Clearly an issue of fact was presented by the evidence concerning defendant’s response to Kord’s statements. Trooper Weyforth indicated that defendant remained silent immediately after both statements by Kord which implicated defendant in the collection of marijuana from the cornfield. Not until a minute or two after the men began to walk to the parking area did defendant speak. Defendant, on the other hand, said he first denied involvement immediately after Kord’s statement and that he again denied participation five or six seconds later. The trial court could reasonably have found the trooper’s version to be true, and then decided that an innocent person would be expected to speak at once to deny the accusation of illegal activity, particularly a person who was concerned about doing something wrong when he had a prior criminal record, as defendant indicated he was.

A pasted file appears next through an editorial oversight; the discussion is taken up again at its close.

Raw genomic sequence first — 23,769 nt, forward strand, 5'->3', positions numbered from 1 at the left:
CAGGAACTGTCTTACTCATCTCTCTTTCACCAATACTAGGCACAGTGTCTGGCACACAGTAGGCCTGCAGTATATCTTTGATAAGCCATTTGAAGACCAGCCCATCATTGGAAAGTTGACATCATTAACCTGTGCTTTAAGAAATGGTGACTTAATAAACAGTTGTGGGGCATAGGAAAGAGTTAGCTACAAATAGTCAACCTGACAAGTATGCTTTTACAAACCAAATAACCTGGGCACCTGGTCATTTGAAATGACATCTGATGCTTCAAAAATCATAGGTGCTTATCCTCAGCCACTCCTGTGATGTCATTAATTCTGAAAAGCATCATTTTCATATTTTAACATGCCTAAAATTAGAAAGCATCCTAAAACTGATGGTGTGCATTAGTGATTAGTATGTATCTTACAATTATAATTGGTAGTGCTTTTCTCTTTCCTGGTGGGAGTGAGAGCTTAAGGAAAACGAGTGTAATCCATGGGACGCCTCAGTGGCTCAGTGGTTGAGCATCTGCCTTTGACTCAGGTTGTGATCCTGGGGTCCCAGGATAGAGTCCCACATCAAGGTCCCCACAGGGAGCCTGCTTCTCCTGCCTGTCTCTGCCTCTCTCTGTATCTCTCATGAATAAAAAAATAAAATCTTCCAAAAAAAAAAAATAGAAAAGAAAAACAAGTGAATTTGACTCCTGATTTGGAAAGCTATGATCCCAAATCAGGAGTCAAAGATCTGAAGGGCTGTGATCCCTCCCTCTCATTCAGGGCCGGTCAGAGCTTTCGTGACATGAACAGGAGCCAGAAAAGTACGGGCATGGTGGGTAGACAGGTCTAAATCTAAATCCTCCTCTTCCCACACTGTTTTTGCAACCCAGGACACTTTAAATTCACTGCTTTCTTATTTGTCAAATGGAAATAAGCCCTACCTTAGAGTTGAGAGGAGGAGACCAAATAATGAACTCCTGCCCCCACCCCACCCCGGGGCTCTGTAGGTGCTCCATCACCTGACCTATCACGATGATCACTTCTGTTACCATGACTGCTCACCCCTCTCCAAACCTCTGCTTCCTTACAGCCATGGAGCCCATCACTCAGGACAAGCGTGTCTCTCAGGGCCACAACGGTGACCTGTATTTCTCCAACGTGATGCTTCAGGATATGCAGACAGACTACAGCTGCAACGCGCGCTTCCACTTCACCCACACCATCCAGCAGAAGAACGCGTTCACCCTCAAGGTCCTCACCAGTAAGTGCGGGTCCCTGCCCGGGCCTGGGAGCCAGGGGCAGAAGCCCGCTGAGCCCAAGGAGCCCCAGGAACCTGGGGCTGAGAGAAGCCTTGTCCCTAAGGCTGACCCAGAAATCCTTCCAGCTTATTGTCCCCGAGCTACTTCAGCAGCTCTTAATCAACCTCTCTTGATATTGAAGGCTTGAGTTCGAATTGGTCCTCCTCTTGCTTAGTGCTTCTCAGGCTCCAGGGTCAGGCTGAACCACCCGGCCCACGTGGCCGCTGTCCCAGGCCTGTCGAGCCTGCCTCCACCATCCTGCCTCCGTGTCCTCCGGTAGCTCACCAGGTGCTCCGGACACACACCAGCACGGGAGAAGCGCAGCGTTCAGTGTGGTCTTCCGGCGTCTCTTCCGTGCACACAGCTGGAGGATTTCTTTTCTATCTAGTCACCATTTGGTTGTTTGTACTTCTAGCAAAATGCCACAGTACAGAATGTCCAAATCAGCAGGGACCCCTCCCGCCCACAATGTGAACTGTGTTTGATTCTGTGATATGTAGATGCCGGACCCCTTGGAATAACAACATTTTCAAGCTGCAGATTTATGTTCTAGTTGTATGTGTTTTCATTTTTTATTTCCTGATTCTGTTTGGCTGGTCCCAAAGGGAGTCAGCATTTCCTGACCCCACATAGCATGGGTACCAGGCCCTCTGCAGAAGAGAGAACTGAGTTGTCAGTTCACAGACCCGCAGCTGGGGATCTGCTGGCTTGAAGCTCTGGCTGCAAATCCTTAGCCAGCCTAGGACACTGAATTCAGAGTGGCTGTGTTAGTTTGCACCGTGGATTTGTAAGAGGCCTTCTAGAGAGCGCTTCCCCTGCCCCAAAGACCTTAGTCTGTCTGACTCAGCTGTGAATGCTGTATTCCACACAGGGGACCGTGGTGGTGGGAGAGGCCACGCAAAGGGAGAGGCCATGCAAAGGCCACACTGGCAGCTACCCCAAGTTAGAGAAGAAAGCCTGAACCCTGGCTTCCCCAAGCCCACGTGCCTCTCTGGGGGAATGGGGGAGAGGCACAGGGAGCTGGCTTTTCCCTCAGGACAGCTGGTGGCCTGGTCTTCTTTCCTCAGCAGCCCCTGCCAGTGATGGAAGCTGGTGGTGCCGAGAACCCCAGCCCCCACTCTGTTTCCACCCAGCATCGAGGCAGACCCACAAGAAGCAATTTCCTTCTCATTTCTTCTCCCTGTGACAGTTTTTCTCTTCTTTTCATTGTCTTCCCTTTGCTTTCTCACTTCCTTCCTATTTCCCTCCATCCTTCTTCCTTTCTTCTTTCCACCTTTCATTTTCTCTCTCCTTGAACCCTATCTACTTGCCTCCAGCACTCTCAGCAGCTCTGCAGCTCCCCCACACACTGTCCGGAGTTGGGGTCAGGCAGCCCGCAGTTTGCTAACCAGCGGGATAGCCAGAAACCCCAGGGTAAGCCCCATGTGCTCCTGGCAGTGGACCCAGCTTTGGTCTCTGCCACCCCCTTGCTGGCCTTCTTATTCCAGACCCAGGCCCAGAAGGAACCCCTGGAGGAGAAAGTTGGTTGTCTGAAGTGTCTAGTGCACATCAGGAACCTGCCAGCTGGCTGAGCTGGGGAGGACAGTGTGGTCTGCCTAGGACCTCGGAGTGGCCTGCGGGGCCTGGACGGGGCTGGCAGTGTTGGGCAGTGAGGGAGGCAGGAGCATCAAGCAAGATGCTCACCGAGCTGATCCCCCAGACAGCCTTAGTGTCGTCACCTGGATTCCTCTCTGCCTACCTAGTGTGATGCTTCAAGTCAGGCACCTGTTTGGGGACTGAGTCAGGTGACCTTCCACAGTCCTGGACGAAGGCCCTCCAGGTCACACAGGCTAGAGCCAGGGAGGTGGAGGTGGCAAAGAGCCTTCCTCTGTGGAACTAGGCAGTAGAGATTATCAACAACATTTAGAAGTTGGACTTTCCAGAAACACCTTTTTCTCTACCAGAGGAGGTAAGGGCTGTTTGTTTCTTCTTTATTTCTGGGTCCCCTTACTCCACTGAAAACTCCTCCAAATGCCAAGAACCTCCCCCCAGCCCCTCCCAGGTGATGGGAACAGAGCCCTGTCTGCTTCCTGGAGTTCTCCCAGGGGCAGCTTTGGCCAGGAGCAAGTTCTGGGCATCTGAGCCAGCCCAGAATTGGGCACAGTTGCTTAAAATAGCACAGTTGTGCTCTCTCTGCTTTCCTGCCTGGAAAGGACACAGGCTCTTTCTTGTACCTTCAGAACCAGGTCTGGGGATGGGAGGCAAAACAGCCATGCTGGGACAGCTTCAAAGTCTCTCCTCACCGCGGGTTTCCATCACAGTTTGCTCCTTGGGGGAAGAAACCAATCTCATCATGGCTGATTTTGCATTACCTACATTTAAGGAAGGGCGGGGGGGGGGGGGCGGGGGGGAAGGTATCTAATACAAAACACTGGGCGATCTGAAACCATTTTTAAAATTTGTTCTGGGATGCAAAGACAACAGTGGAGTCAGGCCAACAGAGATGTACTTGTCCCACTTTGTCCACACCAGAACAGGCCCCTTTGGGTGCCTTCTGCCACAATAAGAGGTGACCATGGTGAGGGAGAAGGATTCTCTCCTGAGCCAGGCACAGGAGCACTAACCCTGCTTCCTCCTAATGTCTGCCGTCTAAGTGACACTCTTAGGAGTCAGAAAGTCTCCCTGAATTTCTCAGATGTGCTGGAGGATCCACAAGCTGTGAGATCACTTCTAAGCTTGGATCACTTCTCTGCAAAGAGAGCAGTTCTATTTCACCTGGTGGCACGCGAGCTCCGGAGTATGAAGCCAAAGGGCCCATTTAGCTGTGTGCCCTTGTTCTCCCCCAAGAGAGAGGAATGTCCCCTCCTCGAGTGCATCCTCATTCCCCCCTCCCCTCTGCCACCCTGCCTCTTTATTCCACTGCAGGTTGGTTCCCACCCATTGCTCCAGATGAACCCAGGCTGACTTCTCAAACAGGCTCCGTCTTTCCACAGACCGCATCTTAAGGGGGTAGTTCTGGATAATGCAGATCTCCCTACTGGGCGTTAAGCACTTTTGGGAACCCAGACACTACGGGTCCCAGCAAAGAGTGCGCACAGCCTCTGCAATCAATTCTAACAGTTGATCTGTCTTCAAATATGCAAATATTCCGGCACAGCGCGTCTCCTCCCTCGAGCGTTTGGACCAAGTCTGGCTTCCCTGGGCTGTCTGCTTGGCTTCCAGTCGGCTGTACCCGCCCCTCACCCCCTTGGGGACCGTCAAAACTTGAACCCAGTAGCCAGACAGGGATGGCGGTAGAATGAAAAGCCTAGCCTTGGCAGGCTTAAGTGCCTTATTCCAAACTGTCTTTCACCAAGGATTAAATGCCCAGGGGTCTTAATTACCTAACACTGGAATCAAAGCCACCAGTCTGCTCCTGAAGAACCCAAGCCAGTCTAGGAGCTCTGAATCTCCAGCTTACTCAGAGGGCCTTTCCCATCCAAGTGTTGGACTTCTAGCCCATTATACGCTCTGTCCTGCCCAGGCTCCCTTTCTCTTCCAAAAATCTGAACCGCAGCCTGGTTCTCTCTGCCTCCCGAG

No cases relating to the timeliness of the denial have been found. We hold that a denial must be made sufficiently close to the time of the accusation to relate directly to it and be a reasonable response to the accusation. The immediacy and duration of the silence are factors *537to be considered in determining the admissibility of such evidence. Under the circumstances present here, we conclude that defendant’s initial silence amounted to a failure to voice a timely denial of involvement in an activity he now admits he knew was criminal.
Not only was defendant’s belated response to Kord’s accusation not timely, but the trial court also ruled that defendant’s subsequent assertion was not a denial of culpability. According to the trooper, defendant only said that the trooper did not see him with the bag; he did not deny touching the bag or picking marijuana. It was not error to conclude that an innocent person would have denied involvement in the pot-gathering activity rather than merely challenging what the trooper saw. •